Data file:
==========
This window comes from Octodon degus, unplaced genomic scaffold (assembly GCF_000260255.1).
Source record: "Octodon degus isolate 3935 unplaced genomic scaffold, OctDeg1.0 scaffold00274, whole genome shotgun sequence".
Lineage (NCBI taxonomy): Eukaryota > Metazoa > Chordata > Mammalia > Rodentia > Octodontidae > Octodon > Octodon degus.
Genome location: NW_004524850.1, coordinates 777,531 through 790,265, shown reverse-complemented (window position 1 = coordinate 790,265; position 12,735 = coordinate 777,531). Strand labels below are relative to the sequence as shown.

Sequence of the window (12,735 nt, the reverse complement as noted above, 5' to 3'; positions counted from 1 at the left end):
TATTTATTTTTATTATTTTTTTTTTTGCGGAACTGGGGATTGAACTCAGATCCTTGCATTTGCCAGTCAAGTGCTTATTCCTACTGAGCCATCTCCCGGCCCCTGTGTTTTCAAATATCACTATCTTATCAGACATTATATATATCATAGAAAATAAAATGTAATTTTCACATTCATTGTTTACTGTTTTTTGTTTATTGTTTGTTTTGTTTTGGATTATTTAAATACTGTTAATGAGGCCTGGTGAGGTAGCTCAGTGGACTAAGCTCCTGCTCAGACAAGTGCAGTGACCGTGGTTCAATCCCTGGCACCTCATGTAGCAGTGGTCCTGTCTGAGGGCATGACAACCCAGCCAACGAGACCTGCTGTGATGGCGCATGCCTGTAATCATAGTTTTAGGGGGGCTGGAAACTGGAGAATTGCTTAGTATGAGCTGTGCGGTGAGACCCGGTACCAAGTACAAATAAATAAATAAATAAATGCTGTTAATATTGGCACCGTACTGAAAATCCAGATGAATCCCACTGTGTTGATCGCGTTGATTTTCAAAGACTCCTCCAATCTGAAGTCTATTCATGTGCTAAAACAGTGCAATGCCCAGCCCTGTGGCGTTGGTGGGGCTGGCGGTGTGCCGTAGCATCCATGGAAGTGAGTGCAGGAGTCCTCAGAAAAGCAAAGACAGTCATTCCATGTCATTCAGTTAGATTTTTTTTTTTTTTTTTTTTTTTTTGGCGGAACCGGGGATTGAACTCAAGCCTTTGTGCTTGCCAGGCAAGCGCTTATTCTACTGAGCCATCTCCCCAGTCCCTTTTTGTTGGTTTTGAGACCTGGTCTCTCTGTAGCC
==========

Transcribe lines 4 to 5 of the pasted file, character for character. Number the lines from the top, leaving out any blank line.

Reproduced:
Genome location: NW_004524850.1, coordinates 777,531 through 790,265, shown reverse-complemented (window position 1 = coordinate 790,265; position 12,735 = coordinate 777,531). Strand labels below are relative to the sequence as shown.

Sequence of the window (12,735 nt, the reverse complement as noted above, 5' to 3'; positions counted from 1 at the left end):